TURLOCK -- An Alaskan malamute slated to be euthanized by the Turlock Animal Shelter has received an outpouring of support and scrutiny since his case became public.
Bolt, a 3½-year-old pet of Turlock resident Dan Mendonca, was deemed "vicious" by the city after biting two women in the face and was set to be put to sleep Dec. 11. Since then, the 26-year-old Mendonca and his family have gone public with their story, creating an online petition with more than 2,800 signatures and a Facebook page with more than 3,200 likes.
The first woman bitten, 20-year-old Turlock resident Macie Gilstrap, has come forward to discuss the incident publicly for the first time. Like the second victim, 20-year-old Turlock resident McKenzie Leedom, Gilstrap contends the bite was unprovoked.
Both women, who were friends with Mendonca and each other, were treated separately at Emanuel Medical Center for their injuries. Gilstrap required a staple on her chin. Leedom had punctures on both sides of her face and had at least eight stitches.
An administrative "vicious dog" hearing before Turlock Fire Chief Tim Loh-man on Nov. 27 determined Bolt's fate. Mendonca's sister, Modesto resident Diane Rodrigues, said the family has hired a lawyer who filed a stay motion in Stanislaus Superior Court on Thursday, postponing Bolt's euthanization. They hope to have their case heard in court within 30 days.
Mendonca has two Alaskan malamutes, Bolt and Milo, brothers from the same litter. Mendonca contends it was Milo who bit Gilstrap and Bolt who bit Leedom.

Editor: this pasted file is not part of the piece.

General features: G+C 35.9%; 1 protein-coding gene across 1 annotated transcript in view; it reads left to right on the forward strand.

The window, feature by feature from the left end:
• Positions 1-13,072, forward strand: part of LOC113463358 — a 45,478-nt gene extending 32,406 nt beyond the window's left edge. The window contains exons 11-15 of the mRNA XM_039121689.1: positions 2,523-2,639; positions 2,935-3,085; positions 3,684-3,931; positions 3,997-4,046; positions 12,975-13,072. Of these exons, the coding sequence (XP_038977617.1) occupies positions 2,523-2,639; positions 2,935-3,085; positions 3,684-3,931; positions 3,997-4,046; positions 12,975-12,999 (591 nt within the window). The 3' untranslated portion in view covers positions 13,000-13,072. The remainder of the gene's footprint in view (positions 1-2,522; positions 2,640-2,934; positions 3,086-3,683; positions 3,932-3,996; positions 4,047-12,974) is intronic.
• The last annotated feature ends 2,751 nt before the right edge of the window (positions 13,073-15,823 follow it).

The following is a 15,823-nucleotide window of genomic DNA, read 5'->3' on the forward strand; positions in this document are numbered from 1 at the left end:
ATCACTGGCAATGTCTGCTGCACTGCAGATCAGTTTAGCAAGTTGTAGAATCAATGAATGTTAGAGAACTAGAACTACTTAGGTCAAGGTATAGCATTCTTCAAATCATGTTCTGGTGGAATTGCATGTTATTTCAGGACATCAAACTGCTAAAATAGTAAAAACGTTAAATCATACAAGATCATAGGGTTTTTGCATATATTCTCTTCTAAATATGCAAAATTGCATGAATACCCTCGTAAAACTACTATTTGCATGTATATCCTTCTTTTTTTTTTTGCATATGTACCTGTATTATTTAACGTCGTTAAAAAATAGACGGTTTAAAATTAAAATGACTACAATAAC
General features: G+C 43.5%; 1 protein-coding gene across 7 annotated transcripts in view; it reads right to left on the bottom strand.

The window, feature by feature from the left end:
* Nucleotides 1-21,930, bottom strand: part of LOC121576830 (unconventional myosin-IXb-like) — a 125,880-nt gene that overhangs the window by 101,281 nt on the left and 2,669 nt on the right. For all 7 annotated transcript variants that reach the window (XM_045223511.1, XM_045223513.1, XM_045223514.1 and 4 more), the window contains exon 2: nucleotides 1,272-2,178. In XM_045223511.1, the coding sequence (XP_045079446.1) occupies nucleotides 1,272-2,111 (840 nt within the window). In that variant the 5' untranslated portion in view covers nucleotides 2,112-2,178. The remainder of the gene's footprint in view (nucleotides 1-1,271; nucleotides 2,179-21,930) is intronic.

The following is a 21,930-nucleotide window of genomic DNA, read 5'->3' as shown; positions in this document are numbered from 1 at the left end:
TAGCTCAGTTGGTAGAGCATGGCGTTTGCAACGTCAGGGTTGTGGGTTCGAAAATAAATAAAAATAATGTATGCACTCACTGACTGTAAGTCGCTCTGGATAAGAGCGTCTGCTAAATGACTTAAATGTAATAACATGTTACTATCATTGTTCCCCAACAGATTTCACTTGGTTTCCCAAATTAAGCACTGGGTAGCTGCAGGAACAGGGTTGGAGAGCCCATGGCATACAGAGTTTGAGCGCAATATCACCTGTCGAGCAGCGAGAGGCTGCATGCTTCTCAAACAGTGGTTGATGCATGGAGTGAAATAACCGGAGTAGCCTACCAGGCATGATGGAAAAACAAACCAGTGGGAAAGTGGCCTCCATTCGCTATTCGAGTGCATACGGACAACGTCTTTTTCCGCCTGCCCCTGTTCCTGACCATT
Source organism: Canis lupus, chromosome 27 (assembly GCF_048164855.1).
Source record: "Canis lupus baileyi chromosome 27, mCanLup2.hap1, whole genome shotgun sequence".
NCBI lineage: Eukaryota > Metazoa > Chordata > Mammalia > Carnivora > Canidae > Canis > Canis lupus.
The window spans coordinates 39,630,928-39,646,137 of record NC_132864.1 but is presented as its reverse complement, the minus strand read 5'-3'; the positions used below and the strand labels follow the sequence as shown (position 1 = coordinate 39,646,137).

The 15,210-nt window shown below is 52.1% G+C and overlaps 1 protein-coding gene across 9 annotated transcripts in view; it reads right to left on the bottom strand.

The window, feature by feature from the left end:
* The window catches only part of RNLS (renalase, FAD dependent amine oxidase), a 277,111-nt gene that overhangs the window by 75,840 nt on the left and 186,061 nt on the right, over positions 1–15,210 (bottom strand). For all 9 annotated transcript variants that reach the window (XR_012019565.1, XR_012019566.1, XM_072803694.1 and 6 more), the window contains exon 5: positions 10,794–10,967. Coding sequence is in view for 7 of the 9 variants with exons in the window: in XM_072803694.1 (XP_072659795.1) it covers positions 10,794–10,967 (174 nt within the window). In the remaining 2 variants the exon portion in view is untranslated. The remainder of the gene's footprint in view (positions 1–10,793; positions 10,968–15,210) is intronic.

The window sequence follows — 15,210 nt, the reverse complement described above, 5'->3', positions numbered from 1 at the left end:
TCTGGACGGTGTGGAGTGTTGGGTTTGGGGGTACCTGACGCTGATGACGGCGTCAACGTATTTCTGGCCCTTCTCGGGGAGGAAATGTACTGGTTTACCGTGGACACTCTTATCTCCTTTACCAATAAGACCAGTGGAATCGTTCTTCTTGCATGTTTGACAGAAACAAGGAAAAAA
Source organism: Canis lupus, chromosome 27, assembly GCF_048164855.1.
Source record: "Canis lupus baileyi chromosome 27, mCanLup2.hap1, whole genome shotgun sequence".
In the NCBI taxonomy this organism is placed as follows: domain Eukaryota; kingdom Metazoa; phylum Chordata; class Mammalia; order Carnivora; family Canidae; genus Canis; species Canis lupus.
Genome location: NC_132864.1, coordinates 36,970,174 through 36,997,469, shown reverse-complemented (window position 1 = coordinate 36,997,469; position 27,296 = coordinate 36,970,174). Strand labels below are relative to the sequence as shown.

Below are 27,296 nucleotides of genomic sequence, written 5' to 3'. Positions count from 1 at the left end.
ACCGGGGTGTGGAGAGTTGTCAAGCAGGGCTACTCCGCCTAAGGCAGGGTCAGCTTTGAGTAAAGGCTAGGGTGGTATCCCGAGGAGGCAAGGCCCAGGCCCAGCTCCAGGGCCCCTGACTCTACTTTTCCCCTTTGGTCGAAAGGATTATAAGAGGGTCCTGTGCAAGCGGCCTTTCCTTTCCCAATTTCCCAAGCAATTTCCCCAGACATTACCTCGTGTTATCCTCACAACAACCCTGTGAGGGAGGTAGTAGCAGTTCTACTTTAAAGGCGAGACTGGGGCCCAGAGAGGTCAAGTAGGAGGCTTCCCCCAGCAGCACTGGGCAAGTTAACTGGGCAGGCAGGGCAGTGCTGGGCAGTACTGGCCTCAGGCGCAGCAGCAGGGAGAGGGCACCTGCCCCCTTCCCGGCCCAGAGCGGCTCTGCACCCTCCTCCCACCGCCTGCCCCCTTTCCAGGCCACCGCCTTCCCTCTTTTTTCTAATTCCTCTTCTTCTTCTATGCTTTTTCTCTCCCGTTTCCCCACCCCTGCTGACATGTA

Gilstrap said she was at Mendonca's house Sept. 30, sitting on the floor and petting Bolt when the dog bit her once on the face. At first, she said, she was unsure which dog it was, because the black-and-white animals look alike. But, she said, she is now sure because it was the larger of the two dogs; Bolt is the bigger brother at 150 pounds.
"In my opinion, if it was up to me, I wish Bolt wouldn't get put down," she said. "I wish he could be trained and taken care of responsibly. If Dan was to really watch the dog, I would be OK with it. But if not, and this is to happen to a child or someone else, I would feel responsible. Either way, it's out of my hands, it's up to the law."
Leedom told The Bee she was sitting on Mendonca's bed the night of Oct. 28 petting Bolt when he bit her once in the face. Leedom reported the bite to animal services, which during its investigation uncovered Gilstrap's earlier bite. Initially, when Gilstrap went to the hospital, she said she was bitten by a stray dog to protect Mendonca.
Mendonca contends the women were drinking at the times of their incidents. Both women declined to say whether alcohol was involved but said it should not matter.
"It is irrelevant, and I don't feel like that has anything to do with what happened that night," Gilstrap said. "I fully remember everything that happened that night. I don't think anything else should matter than two girls got bit."
Longtime Modesto veterinarian Jeff Kahler, of Veterinary Medical Associates, said that from the victims' accounts of their bites, he does not think Bolt should be put down. He said the behavior, while violent, was not necessarily aggressive.
"It's more like, 'I am not appreciating what you are doing, get away from me,' " said Kahler, who has more than 25 years' experience as a vet and has written The Bee's pet column since 2001. "An aggressive dog is one that will continue the attack posture."